Life Connected

High School Students Train Guide Dogs for the Blind

The students are raising 10 dogs this year

At one high school in Chino, some students act as "teachers"… for puppies.

Students at Don Lugo High School are able to raise and train guide dogs for the blind. The program started in 2014 with two dogs. Since then, teenagers have raised and trained 19 dogs. 

"These dogs are with them 24/7, so they go home with them, they go to school with them, they go to public places with them," says Kimberly Cabrera, the principal of the school.

The students are raising 10 dogs this year.

Principal Cabrera started the program after she and her daughter got involved with Guide Dogs for the Blind several years ago. Her daughter was inspired based on her own family connection.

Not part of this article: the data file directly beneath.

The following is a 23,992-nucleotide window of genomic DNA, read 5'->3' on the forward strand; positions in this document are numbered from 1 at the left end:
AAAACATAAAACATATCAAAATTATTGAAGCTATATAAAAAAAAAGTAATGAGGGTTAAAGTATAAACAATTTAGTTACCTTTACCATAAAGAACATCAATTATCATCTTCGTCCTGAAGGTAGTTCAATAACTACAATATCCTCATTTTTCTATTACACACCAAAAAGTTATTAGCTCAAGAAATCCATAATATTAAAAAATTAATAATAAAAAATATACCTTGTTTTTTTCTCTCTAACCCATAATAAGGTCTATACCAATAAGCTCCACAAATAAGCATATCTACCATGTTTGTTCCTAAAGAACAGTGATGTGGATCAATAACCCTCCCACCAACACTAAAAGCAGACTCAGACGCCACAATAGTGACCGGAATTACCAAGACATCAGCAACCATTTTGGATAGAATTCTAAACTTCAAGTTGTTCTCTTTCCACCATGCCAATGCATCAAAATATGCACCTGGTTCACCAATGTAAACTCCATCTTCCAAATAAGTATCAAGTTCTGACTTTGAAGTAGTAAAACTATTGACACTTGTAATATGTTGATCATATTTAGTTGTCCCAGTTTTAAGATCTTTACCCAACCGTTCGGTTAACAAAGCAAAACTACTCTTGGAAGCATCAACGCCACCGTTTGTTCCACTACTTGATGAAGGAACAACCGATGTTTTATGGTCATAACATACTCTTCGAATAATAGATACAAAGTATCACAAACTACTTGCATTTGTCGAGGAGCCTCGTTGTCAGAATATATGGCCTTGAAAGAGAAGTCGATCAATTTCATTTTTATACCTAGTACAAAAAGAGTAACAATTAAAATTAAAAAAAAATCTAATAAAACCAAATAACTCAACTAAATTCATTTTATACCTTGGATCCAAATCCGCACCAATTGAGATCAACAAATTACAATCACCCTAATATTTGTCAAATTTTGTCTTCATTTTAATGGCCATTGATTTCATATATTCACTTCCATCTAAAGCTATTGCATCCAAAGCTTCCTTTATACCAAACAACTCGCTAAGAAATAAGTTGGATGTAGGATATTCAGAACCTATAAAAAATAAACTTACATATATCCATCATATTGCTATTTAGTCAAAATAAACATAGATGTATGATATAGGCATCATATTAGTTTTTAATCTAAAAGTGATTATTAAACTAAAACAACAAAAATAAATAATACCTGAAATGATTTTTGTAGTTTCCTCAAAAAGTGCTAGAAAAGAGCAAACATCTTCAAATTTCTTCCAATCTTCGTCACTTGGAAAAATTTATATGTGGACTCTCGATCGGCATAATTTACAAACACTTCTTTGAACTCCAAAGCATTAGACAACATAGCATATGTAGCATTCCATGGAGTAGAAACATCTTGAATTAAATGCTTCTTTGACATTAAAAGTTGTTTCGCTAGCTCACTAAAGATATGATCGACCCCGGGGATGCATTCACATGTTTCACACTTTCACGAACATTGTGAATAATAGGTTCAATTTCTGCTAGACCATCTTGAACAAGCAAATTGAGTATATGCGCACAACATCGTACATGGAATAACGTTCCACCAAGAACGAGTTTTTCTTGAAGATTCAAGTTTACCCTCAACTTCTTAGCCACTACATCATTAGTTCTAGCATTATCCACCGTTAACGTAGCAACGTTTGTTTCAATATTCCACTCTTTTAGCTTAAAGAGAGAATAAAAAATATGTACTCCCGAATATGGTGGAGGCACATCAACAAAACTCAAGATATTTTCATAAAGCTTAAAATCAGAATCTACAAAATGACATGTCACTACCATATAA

"My great uncle is legally blind, so seeing the work his dog does for him, it made me want to help," Cabrera’s daughter, Brianna, reflected.

Now, Cabrera’s high school has a partnership with the organization. Through this relationship, the students learn responsibility while helping to provide independence for blind people.

One student, Shaiyanne Leeming, says she transferred to the high school specifically for the program. She’s able to raise the puppies at home, bring them to school every day, and teach them basic commands.

"Once you get into it, you realize wow, this dog can do so much so then you really commit yourself to it," she said.

Trainers like Leeming raise the puppies for up to 15-20 months. When they graduate, goodbyes can be difficult.

"I stayed there hugging him for a long time just crying," she said.

But, Principal Cabrera says the students know they’re raising dogs that can change someone else’s life.

"It’s like shipping your child off to college and watching them have that wonderful life. There are a lot of tears."

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